Poor Donald Trump. He just can’t catch a break on TikTok where users — and particularly female users — keep finding ways to hurt his feelings.
He wants to ban the Chinese-owned platform, citing security concerns and saying he could use emergency powers or an executive order to prevent it from operating within the country. The United States, along with other governments around the world including Australia, are concerned about data being shared with the Chinese Government.
TikTok will be “out of business” on September 15 says Trump, unless a US based organisation can work out a deal to acquire its US operations — which Microsoft is currently exploring. Trump also wants a “substantial amount of money” to then come into his administration from the new parent company. Somehow.
Whether a Microsoft deal happens or not, it’s hard not to think about Trump’s ego and the potential ban, especially given the string of user-led movements that are rising on the platform, making fun of Trump, mobilising Gen Zs together and going under the radar in being able to exert their people power.
And a number of women must really be getting on his nerves.
You may not have heard of Mary Jo Laupp, a 51-year-old TikTok user, known as #TikTokGrandma. But you will know what she played a hand in to help organise: the ego-shatteringly low turnout at Trump’s Tulsa rally back in June.
Trump wanted huge crowds to make a point about his popularity and bring people together despite the COVID-19 pandemic. It didn’t happen, largely thanks to TikTok users and others working in various ways to snap up the free tickets to the rally — and then not show up. As Laupp told Forbes, “I think these Gen Zers made him look bad.”
The message to snap up phantom registrations was spread through K-Pop fans and others. Laupp’s own video putting the callout has been viewed more than a million times. She says that teenagers all over the world, including in Australia, were registering for tickets.
There’s also comedian Sarah Cooper, whose excellent impersonations of Trump highlighting his most bizarre comments have been going viral for some time now. She recently told The Project that the videos show people that Trump “really has no idea” what he’s talking about.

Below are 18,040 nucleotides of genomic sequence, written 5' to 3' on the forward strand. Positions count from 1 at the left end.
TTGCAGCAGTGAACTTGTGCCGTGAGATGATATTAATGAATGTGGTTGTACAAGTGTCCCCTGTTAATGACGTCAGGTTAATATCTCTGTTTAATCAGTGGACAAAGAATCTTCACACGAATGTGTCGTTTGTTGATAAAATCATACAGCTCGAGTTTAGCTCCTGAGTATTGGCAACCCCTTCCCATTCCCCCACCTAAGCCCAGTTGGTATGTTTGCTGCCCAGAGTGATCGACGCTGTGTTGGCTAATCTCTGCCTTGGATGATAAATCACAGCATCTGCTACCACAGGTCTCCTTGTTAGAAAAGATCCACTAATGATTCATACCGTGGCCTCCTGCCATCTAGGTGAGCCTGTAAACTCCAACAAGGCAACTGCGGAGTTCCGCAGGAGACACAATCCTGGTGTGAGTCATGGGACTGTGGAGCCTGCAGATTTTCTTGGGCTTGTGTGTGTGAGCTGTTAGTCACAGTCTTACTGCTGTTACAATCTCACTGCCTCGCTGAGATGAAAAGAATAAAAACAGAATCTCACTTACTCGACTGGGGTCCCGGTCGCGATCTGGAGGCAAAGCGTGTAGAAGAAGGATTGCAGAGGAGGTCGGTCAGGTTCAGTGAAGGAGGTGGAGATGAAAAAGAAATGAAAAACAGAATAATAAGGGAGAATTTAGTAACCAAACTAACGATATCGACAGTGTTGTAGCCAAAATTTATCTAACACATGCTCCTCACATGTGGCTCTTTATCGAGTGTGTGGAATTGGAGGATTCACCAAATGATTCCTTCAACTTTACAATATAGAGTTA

“When we have an older, rich, white guy in suit with people nodding behind him and people calling him ‘sir’, we just automatically think, well what he’s saying must make sense.”
And from TikTok management itself, there’s the head of US operations, Vanessa Pappas, who has said in response to Trump banning the platform that: “We’re not planning on going anywhere.”
“TikTok is a home for creators and artists to express themselves, their ideas and connect with people across different backgrounds. And we are so proud of all the various communities that call TikTok their home.”
She also thanked users and the platform’s 1500 US-based staff, and said it could potentially hire 10,000 more over the next three years.
Meanwhile, influential TikTok users are already making their own fun of the potential ban. And they’re also sharing information on how to use a Virtual Private Network if the platform’s banned in your country.
Influencer Claudia Conway who, as the daughter of George and Kellyanne Conway is particularly cutting with her anti-Trump activism, responded to the Trump ban announcement with: “yo Donald Trump, if you wanted to ban my tiktoks so badly why didn’t you just say so?”
Microsoft is currently in talks to buy Tiktok’s operations in the US, as well as potentially in Australia, Canada and New Zealand.
Prime Minister Scott Morrison has recently declared he’s looking “very closely” at TikTok, with security agencies currently assessing the platform.